Russia faces vaccine claims as nations resume virus war

Russia said on Tuesday it had developed the world's first vaccine against the coronavirus, giving it a stable immunity. Despite doubts about its impact as fears about a second infection are growing around the world.

Russia faces vaccine claims as nations resume virus war

President Vladimir Putin said the vaccine was safe and that one of his daughters had been vaccinated’ with what became known as "Sputnik" after the Soviet satellite in the 1950s.

Putin said of the vaccines developed by the Gamalaya Research Institute in coordination with the Moscow Ministry of Defense, "I know that it is very effective and that it provides a stable immunity.

Russia's Ministry of Health has announced that the final phase of the trial, which will involve more than 2,000 people, will begin on Wednesday.

Western scientists have previously expressed concern about the speed of development of Russian vaccines and researchers say they are cutting corners.

Tariq Zazarevich, of the World Health Organization in Geneva, said he was in touch with Russian health officials, but it was too early to seal WHO approval.

“The pre-eligibility of any vaccine will include rigorous review and evaluation of all necessary safety and efficacy data,” he said.

In Berlin, a spokesman for the German Ministry of Health told the newspaper group RND that "no information is available on the quality, effectiveness and safety of the Russian vaccine" and that "patient safety is a priority".

- A billion doses -

Russia hopes to start production in September and start vaccinating medical personnel soon.

Kirill Dimitriev, head of the Russian Sovereign Asset Fund, which helped develop the vaccine, said the suspicions about the vaccine was part of a "coordinated and carefully planned media the attack" designed to "humiliate" the country.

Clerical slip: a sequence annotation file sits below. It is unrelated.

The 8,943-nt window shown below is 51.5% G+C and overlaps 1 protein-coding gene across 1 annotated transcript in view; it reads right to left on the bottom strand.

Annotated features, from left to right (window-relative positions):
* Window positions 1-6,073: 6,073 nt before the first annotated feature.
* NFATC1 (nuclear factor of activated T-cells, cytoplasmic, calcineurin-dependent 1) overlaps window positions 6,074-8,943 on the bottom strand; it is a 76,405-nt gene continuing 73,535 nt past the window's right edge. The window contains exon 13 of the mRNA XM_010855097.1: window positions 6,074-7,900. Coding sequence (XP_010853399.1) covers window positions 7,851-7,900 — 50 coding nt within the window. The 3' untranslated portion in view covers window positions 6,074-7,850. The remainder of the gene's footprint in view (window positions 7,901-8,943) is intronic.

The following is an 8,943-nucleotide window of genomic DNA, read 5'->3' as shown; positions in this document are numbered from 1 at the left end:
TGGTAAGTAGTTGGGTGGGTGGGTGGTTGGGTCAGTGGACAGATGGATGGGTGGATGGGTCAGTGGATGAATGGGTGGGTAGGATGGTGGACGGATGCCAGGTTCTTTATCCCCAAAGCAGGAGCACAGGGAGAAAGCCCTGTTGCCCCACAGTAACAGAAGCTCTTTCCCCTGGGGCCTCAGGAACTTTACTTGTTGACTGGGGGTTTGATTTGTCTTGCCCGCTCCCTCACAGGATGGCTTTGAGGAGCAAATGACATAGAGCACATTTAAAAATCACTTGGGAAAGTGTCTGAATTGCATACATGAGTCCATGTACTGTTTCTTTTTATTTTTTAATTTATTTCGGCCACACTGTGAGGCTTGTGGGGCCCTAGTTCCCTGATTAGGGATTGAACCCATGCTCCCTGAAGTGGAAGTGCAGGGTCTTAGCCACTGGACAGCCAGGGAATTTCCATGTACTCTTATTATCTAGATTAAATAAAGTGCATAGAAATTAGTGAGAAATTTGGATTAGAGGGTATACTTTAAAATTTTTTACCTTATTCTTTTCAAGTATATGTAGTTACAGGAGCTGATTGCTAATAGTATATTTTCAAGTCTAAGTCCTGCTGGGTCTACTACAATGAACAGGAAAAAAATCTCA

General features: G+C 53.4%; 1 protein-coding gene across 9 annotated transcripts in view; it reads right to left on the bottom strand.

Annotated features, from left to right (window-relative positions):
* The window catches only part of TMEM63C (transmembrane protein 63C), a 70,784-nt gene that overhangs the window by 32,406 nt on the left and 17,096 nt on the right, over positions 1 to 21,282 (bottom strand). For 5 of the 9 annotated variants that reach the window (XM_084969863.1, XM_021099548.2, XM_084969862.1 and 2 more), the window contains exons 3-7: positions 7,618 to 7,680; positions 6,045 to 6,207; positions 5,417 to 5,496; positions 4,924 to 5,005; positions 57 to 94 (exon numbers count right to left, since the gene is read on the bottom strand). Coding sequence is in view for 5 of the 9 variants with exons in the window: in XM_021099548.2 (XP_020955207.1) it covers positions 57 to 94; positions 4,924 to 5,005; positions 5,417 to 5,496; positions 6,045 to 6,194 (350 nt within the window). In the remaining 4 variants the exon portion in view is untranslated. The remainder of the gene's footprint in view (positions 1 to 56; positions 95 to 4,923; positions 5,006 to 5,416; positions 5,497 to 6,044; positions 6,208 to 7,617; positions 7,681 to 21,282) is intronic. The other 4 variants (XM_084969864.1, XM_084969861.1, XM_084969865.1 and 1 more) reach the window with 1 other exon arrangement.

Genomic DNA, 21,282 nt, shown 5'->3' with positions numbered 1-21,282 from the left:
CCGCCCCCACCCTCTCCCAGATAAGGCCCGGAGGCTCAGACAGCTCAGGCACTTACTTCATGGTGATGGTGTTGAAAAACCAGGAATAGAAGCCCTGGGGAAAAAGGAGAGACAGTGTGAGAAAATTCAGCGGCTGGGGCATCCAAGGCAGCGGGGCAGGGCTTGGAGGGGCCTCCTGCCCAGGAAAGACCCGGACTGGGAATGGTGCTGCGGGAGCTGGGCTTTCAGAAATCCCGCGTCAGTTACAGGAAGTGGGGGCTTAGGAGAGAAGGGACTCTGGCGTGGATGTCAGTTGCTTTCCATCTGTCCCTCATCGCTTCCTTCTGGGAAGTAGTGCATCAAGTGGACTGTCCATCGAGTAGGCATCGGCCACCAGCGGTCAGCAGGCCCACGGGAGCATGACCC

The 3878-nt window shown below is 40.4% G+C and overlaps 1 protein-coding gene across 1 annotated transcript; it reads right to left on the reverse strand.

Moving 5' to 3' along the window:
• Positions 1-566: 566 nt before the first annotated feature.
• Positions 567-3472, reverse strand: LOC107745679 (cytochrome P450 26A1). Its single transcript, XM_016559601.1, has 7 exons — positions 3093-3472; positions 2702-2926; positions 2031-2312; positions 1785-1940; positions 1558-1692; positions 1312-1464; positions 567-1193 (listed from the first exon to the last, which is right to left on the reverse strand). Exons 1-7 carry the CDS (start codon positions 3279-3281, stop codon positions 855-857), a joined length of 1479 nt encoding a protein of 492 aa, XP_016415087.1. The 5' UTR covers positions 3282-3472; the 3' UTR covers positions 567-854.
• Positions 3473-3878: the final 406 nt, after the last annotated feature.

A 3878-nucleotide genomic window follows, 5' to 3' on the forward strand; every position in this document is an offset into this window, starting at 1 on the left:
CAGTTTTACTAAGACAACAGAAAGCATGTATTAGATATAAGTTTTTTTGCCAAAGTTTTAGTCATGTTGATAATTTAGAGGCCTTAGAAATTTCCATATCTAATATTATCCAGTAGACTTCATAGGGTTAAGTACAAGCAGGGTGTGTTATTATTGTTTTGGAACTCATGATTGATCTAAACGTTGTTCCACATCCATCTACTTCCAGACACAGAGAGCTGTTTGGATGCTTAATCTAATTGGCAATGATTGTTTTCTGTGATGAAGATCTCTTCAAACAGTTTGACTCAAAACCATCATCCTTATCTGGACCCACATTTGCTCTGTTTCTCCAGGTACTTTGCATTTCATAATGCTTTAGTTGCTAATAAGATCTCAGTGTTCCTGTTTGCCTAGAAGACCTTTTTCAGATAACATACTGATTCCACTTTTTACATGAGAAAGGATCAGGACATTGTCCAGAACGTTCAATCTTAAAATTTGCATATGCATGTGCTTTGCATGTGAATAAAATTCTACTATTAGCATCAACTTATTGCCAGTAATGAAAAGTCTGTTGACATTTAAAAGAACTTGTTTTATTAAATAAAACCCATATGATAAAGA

He said 20 foreign countries had pre-ordered one billion doses.

The bet for the vaccine is heating up a new outbreak of the disease in new countries around the world - even though they have been trying to restart the lockdown and economic collapse for months.

Indonesia has announced that the third phase of the human trial on a vaccine candidate from China's Genovak Biotech has begun.

Phase 3 refers to experiments involving a large number of human test subjects, which is usually the last step before regulatory approval.

Sinovac's vaccine, also known as coronavac, is already being tested’ on 9,000 Brazilian health workers.

The World Health Organization says 165 candidates are working on vaccines worldwide, with six reaching the third stage.

But Michael Ryan, director of emergencies, warned that the discovery of the vaccine would not automatically stop COVID-19.

"We have the most effective polio and measles vaccines and we are still working hard to eradicate those diseases. You need to be able to provide that vaccine to people who want and want that vaccine," he said.

- Second wave 'inevitable' -

Since the virus first appeared in China late last year, the number of confirmed infections worldwide has crossed 20.1 million, killing 737,000 people and in more than 750,000 in just a few days, according to AFP figures.

New Zealand lasted more than 100 days on Tuesday without locally transmitted coronavirus infections.

"We have worked hard to prevent this from happening," said Prime Minister Jakinda Ardern. "We planned and prepared for it."

Only 22 deaths from the coronavirus have been reported’ in New Zealand so far, with officials repeatedly warning that a second wave is inevitable.

Bhutan, a remote Himalayan country, announced a coronavirus lockdown on Tuesday.

In Europe, the European Union's ECDC the health agency has called on countries to re-establish some sanctions as new cases begin to reopen.


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